MarginalizedAadhaar (documentary film screening)
Watch the film and explore more
  • Watch the full documentary: https://archive.org/details/marginalized-aadhaar
  • Supporting text and field diaries https://yotifellows.com
  • Full-length interviews and other supporting footage: https://archive.org/details/marginalized-aadhaar-collection


"MarginalizedAadhaar" is a 2021 documentary film that sheds light on the exclusions of marginalised communities India's biometric ID Aadhaar led to. An outcome of a year-long research by Subhashish Panigrahi, it looks at access to information, digital and other human rights, and openness in the implementation of world's largest ID programme.


  • How does lack of access to information in one's own language impact their access to public services?
  • How the state is pushing for mass surveillance in the disguise of providing rightful benefits? Which digital/human rights are violated through the rollout of Aadhaar, India's national and the world’s largest biometric ID programme?
  • How a complex mix of proprietary and open-source software use in the Aadhaar architecture raises questions on openness and transparency of the state?

These are the some of questions I have asked throughout the documentary film "MarginalizedAadhaar" that I produced as a 2019 Yoti Digital Identity Fellow. Many marginalized groups and subject experts have shared their concerns, inputs and recommendations to reduce the massive exclusions that Aadhaar has resulted in.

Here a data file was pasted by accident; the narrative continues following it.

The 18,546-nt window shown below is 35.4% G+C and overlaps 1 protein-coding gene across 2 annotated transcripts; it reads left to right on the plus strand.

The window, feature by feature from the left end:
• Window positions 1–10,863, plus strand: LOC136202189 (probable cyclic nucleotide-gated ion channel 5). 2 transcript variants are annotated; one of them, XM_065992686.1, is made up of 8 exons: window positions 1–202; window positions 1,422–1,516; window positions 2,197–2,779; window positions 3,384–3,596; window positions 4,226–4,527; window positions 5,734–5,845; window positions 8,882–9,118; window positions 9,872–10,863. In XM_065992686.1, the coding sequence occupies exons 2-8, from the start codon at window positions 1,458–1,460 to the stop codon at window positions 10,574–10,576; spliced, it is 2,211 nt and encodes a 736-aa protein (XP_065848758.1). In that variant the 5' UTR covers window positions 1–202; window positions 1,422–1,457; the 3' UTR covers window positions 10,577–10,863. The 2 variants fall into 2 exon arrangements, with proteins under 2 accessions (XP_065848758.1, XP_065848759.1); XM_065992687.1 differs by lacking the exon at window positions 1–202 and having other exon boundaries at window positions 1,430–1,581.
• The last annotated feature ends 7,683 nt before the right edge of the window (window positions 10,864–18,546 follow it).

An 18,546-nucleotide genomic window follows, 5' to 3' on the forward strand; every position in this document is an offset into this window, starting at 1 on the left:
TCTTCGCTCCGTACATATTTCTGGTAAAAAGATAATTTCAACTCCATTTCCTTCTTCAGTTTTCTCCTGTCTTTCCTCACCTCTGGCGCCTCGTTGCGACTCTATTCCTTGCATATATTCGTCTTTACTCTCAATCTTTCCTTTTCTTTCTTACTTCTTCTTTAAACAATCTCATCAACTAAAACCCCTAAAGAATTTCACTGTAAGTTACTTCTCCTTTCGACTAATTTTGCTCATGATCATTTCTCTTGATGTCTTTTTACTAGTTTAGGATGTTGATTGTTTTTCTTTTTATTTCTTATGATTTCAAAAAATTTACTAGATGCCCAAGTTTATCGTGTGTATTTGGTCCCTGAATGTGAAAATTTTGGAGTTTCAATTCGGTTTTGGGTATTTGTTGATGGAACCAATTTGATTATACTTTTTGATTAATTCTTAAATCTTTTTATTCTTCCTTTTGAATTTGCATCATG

The interviewees who appear in the film are elders, farmers, students and many monolingual and indigenous language speakers, languages that do not even have a writing system, let alone be used for official purposes. Marginalisation is deeply tied to political, ethno-linguistic, economic and gender issues. The film covers the journey to places across thousands of kilometers inside India -- from a remote village of Uttarakhand in North India to a much remote village in the eastern Indian state of Odisha -- where the closest hospital is a few kilometers away. 

Aadhaar works for a privileged city dweller who is literate. But does it work for the majority of India that are yet to be digital literates? I have learned about the potential violation of human rights and digital rights through conversations with rights advocates and researchers. What are the practical challenges for a trans-sex worker in an unorganised labour sector who would like to be anonymous in a state that pushes the boundaries to expose their identity and eventually bring them more trouble?

Poster © 2021. Subhashish Panigrahi. (CC-BY 4.0 & CC-BY 3.0)